implementation of BGP MUST support as specified in [RFC2385]. The
   authentication provided by this mechanism could be done on a per peer
   basis.

   It also relies on security of flooding mechanism being used for
   information distribution.
















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10. Acknowledgments

   I would like to express our thanks to Alvaro Retana, Keyur Patel,
   Barry Friedman & Gargi Nalawade for their valuable comments.


11. Normative References

   [RFC2119]  Bradner, S., "Key words for use in RFCs to Indicate
       Requirement  Levels", RFC 2119, March 1997.

   [RFC2434]  Narten, T., Alvestrand, H., "Guidelines for Writing an
       IANA Considerations Section in RFCs", RFC2434, October 1998.

   [RFC2385]  Heffernan, A., "Protection of BGP Sessions via the TCP MD5
       Signature Option", RFC2385, August 1998.


12. Informative References

   [RFC1771]  Rekhter, Y., and T. Li, "A Border Gateway Protocol 4
       (BGP-4)", RFC 1771, March 1995.

   [IDR-BGP4] Rekhter, Y., and T. Li, "A Border Gateway Protocol 4
       (BGP-4)", Work in Progress (draft-ietf-idr-bgp4-21.txt), April
       2003.

   [RFC1965]  Traina, P., "Autonomous System Confederations for BGP",
       RFC 1965, June 1996.

   [RFC2796]  Bates, T., Chandra, R., and Chen, E., "BGP Route
       Reflection An Alternative to Full Mesh IBGP", RFC 2796, April
       2000.

   [RFC2858]  Bates, T., Rekhter, Y., Chandra, R., Katz, D.,
       "Multiprotocol Extensions for BGP-4", RFC 2858, June 2000

   [IDR-ORF]  Chen, E., Rekhter, Y., "Cooperative Route Filtering
       Capability for BGP-4", draft-ietf-idr-route-filter-08.txt

   [IDR-AS4]  Vohra, Q., Chen, E., "BGP support for four-octet AS number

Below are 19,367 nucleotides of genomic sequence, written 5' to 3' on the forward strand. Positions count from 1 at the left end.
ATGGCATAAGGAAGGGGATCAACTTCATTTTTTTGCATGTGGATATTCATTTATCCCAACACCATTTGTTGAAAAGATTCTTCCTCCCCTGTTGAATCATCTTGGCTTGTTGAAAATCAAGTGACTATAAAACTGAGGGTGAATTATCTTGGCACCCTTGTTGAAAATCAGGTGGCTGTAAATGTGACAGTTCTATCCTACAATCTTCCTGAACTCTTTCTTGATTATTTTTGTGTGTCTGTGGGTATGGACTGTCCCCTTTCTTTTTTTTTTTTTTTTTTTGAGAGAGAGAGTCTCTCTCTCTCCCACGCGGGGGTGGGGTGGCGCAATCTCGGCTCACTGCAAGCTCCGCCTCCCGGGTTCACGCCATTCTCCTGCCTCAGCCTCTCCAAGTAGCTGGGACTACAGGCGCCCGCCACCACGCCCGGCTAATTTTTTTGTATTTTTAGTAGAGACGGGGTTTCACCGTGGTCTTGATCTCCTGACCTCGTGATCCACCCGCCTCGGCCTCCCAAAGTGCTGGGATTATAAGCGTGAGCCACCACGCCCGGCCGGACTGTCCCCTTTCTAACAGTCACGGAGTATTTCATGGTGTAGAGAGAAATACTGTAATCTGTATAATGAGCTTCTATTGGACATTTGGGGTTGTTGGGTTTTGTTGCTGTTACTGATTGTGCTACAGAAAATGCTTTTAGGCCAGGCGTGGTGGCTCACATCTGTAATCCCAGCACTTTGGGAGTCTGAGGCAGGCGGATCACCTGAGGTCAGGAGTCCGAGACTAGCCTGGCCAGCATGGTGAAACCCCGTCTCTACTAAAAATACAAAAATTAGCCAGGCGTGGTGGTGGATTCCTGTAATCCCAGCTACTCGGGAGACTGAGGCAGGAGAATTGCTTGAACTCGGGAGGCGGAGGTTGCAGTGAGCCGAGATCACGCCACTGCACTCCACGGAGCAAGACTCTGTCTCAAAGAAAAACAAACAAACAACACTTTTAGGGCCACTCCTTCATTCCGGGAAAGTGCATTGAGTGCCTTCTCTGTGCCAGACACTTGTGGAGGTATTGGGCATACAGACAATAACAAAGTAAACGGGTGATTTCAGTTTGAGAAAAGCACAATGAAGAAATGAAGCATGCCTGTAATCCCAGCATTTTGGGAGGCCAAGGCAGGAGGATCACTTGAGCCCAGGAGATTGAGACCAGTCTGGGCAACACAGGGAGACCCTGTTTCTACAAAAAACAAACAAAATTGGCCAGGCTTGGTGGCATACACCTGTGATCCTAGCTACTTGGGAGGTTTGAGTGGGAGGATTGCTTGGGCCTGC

space" draft-ietf-idr-as4octets-06.txt, January 2003

   [LINDEM1]  Lindem, A. at all, "Extensions to OSPF for Advertising
       Optional Router Capabilities", draft-lindem-ospf-cap-00.txt, May
       2003

   [ADD-PATH] Walton, D.,at all, "Advertisement of Multiple Paths in



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       BGP" draft-walton-bgp-add-paths-01.txt

   [ISIS-BGP] Raszuk, R., "ISIS Extensions for BGP Peer Discovery" ,
       draft-raszuk-isis-bgp-peer-discovery-00.txt, June 2003 Work in
       progress

   [OSPF-BGP] Raszuk, R., "OSPF Extensions for BGP peer discovery",
       draft-raszuk-ospf-bgp-peer-discovery.txt, Work in Progress


13. Authors' Addresses

      Robert Raszuk
      Cisco Systems, Inc.
      Al. Jerozolimskie 146C
      02-305 Warsaw, Poland
      E-mail: rraszuk@cisco.com


      Pedro Marques
      Juniper Networks, Inc.
      1194 N. Mathilda Ave.
      Sunnyvale, CA 94089
      E-mail: roque@juniper.net


      Chandrashekhar Appanna
      Cisco Systems, Inc
      170 West Tasman Dr
      San Jose, CA 95134
      E-mail: achandra@cisco.com



14. IPR Notices

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   proprietary rights by implementors or users of this specification can



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   be obtained from the IETF Secretariat.

   The IETF invites any interested party to bring to its attention any